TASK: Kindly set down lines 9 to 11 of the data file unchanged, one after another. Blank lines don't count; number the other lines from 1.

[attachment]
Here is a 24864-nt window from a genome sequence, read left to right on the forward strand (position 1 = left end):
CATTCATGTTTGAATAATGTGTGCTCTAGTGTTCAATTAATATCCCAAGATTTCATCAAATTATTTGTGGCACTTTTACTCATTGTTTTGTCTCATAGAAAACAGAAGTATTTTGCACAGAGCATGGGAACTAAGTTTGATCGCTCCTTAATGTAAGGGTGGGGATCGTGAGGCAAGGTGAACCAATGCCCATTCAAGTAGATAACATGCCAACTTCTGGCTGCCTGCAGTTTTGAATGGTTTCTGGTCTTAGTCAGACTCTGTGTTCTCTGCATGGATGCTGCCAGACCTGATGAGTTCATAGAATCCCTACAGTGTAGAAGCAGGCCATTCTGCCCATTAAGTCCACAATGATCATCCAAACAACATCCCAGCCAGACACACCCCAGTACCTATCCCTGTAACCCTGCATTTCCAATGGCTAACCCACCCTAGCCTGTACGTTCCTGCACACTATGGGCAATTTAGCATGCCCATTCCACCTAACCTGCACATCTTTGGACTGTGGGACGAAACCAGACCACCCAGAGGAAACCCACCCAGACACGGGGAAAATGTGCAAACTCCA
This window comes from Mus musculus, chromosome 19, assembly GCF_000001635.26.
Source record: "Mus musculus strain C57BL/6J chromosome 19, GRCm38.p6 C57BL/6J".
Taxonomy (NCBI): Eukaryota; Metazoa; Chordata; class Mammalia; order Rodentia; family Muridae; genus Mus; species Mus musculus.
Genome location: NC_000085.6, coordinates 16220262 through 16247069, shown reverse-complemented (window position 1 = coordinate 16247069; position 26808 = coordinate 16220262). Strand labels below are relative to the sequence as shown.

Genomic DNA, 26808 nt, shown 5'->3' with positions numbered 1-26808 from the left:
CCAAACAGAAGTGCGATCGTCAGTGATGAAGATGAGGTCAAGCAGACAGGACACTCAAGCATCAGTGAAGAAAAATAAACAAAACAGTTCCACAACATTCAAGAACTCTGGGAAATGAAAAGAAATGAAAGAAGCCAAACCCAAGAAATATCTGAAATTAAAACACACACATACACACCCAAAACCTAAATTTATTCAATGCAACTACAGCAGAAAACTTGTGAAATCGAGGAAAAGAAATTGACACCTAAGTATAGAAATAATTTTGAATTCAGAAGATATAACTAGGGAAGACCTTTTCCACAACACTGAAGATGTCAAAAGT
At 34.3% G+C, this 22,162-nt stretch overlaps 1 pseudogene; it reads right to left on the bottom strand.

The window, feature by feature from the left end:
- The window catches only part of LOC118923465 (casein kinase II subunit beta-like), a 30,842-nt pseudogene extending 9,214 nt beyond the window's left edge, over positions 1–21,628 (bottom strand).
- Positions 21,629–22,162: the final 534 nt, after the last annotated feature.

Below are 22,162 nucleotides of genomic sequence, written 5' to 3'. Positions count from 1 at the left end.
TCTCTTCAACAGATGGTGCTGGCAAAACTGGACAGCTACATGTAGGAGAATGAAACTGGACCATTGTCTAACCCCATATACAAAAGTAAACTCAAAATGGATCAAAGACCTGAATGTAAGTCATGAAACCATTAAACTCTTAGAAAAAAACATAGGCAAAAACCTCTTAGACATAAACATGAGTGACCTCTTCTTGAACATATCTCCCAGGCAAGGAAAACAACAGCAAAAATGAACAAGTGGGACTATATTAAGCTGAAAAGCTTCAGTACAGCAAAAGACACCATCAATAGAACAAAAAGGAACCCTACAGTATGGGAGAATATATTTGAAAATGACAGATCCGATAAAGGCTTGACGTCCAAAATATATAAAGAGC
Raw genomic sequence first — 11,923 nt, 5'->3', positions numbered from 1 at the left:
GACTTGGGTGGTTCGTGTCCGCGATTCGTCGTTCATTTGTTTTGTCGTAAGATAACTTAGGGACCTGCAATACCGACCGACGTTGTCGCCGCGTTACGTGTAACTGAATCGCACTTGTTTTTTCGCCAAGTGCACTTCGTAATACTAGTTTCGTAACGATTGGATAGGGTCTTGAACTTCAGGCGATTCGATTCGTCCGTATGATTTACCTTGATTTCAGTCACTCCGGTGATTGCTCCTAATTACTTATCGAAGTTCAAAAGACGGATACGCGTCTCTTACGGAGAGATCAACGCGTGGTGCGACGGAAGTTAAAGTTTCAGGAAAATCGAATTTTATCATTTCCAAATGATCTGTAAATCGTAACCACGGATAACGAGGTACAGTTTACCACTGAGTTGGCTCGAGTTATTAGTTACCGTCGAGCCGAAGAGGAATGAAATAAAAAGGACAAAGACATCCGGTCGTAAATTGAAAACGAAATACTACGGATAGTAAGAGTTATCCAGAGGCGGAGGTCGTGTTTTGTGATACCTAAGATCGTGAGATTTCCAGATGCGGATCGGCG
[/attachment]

At 34.3% G+C, this 22,162-nt stretch overlaps 1 pseudogene; it reads right to left on the bottom strand.

The window, feature by feature from the left end:
- The window catches only part of LOC118923465 (casein kinase II subunit beta-like), a 30,842-nt pseudogene extending 9,214 nt beyond the window's left edge, over positions 1–21,628 (bottom strand).